By J. Preston Carter, J.D., LL.M.
SIFIs—systemically important financial institutions—and their Dodd-Frank Act $50 billion threshold, were the topic of the day at a House Financial Institutions and Consumer Credit Subcommittee hearing entitled “Examining the Designation and Regulation of Bank Holding Company SIFIs.” The Dodd-Frank Act provides for the designation of both nonbank financial institutions and bank holding companies as “systemically important”—a practice that signals to market participants that these are “too big to fail,” a Financial Services Committee release noted.
The subcommittee staff’s memorandum added that, since the passage of Dodd-Frank, there has been much discussion related to the designation and regulatory standards for bank holding company SIFIs. This hearing was intended to give members the opportunity to explore:
how and why bank holding companies are designated as “systemically important financial institutions” under the Dodd-Frank Act;
alternative ways of measuring the systemic importance of financial institutions, including metrics developed in global forums;
requirements and standards that bank holding companies are subject to once designated as “systemically important financial institutions”; and
the operational challenges and limitations of complying with enhanced prudential standards.
In his opening statement, Subcommittee Chairman Randy Neugebauer (R-Texas) said, "As policy makers, we must always strive to be precise when improving legislative frameworks as to minimize unintended consequences. I hope this hearing allows members to begin to consider different ways of measuring systemic importance and the regulatory consequences of being designated a SIFI."
$50 billion threshold. In his testimony, James Barth, Professor of Finance, Auburn University, stated that the Dodd-Frank Act specifically requires BHCs with $50 billion or more in total consolidated assets automatically to be designated as SIFIs. However, he contended, “there is no evidence” to support this threshold. According to Barth, the “static and arbitrary threshold provides an incentive to those institutions just below the threshold to curtail their growth to remain below $50 billion, while those just above the threshold have an incentive to take actions to increase their size to spread the additional costs incurred due to being subjected to enhanced potential supervision over a bigger asset base. Surely, this was not the intent of the law.”
Satish Kini, Partner at Debevoise & Plimpton LLP, also questioned the $50 billion threshold. “Neither the statutory text nor its legislative history offers a clear explanation for why Congress chose a bright-line $50 billion asset threshold for application of enhanced standards. To the best of my knowledge, no economic studies or other data were cited by Congress in establishing this threshold,” he said.
FSOC designations? Paul Kupiec, Resident Scholar at the American Enterprise Institute, proposed replacing the $50 billion threshold with a requirement that the Financial Stability Oversight Council identify BHC subsidiaries that provide systemically important financial sector services that must be maintained to prevent financial market disruption should their parent BHC become financially distressed.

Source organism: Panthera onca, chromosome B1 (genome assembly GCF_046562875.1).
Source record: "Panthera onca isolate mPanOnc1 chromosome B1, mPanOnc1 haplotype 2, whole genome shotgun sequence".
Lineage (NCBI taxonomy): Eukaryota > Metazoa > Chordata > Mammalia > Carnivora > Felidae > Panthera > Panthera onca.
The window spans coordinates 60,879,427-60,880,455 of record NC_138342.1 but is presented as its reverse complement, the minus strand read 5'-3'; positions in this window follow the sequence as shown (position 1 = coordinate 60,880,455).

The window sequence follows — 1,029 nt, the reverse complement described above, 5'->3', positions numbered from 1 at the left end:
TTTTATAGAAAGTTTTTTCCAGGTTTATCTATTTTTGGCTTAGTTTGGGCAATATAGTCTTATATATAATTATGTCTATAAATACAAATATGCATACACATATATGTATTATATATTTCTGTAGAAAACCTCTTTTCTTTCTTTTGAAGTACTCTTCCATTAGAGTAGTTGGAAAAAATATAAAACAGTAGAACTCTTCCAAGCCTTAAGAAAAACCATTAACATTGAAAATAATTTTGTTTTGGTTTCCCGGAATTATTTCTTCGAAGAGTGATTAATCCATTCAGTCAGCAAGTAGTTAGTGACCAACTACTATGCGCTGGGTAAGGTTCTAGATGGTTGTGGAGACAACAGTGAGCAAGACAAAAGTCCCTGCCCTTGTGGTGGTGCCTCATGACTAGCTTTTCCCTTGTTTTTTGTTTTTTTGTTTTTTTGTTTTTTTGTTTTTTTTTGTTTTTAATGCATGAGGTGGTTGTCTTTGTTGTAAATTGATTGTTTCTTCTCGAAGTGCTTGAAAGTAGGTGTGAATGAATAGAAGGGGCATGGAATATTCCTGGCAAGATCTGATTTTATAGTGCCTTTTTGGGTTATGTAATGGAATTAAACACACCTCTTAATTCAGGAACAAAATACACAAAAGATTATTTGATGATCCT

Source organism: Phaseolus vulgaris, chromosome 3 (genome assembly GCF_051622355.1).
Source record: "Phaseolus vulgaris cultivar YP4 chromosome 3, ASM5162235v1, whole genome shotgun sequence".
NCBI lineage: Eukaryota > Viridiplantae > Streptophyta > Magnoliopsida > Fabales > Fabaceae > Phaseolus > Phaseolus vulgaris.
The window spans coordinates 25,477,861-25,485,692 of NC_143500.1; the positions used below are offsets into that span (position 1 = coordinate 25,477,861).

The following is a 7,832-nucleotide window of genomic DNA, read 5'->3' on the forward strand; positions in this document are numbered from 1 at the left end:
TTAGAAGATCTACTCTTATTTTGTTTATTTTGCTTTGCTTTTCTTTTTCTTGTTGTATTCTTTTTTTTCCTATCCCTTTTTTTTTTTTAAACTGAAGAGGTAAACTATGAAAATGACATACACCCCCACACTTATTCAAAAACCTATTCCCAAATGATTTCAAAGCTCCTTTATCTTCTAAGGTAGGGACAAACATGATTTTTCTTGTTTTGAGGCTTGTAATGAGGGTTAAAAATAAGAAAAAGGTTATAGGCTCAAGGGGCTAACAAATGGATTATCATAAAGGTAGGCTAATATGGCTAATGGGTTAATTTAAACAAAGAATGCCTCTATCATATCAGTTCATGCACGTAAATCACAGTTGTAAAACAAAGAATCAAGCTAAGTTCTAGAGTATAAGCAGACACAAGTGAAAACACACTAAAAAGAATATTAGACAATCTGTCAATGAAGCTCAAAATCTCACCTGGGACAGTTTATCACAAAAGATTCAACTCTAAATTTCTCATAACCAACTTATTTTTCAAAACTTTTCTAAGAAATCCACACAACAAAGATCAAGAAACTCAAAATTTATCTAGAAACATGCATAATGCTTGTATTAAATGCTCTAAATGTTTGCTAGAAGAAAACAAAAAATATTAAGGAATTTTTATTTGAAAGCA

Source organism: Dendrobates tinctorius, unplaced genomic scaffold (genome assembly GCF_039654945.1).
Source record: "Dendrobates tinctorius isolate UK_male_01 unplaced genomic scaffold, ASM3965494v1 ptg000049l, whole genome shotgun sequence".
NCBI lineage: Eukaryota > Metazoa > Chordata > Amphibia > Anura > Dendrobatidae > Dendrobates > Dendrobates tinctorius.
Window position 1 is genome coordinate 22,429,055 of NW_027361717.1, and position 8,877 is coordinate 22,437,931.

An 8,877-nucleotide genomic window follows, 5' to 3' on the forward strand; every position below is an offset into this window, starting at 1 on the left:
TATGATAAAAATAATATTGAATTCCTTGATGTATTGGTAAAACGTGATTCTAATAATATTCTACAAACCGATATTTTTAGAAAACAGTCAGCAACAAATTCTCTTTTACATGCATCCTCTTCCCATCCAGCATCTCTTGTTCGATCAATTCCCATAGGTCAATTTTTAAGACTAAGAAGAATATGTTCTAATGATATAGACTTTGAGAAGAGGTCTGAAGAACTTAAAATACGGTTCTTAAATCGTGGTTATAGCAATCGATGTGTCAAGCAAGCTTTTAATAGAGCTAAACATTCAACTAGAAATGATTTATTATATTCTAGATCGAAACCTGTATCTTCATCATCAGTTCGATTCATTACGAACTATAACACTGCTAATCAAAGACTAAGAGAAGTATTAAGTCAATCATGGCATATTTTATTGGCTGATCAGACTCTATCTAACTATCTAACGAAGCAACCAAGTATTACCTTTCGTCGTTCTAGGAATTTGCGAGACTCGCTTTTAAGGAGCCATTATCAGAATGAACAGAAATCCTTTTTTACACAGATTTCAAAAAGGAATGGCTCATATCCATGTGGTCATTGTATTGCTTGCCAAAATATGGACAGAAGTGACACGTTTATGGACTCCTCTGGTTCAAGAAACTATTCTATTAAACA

Kupiec stated that one of the primary goals of the Dodd-Frank Act was to “solve the TBTF problem.” According to Kupiec, many argue that the TBTF problem arises because SIFIs are “so large and important that they are incapable of being reorganized in a judicial bankruptcy process without causing widespread financial market distress and disrupting economic growth.”
Those who support this hypothesis, he added, cite as evidence the fact that the financial crisis reached a crescendo after the September 2008 Lehman Brothers bankruptcy. However, he suggested, “such ‘proof’ ignores the possibility that the Lehman Brothers bankruptcy was caused by an advanced financial crisis already in progress?and the failure was not the cause of the financial crisis that peaked in the fall of 2008.”
According to Dr. Simon Johnson, Ronald A. Kurtz Professor of Entrepreneurship, Massachusetts Institute of Technology, “At the time of the discussions and debates that led to Dodd-Frank, Congress had to face the facts: almost all the banking and financial sector regulators had failed in their tasks.” However, he objected to proposals that the FSOC should have to designate banks as systemic in order for them to receive heightened scrutiny from the Fed. “Allowing or requiring nonbank regulators to tell a bank regulator which banks to regulate (and potentially how to regulate them) does not seem wise.”
Liquidity buffer. Harris Simmons, Chairman and CEO of Zions Bancorporation, noted that his bank is a designated SIFI, subject to the Federal Reserve Board’s liquidity coverage ratio. Regarding the required liquidity buffer he stated, “While it is important for every depository institution to maintain appropriate levels of reserves to deal with normal fluctuations in cash flows, maintaining additional liquidity buffers as an insurance policy against times of extreme stress will almost certainly be a costly exercise for banks and for the economy at large.”
Harris added, “Every dollar invested in high quality liquid assets is a dollar that cannot be loaned out and put to more productive use.” He warned that the impact would most likely be “particularly acute for smaller and middle-market businesses that do not have ready access to the capital markets, and for whom bank credit is their financial lifeblood.”
Companies: American Enterprise Institute; Auburn University; Debevoise & Plimpton LLP; Massachusetts Institute of Technology; Zions Bancorporation
MainStory: TopStory DoddFrankAct FinancialStability
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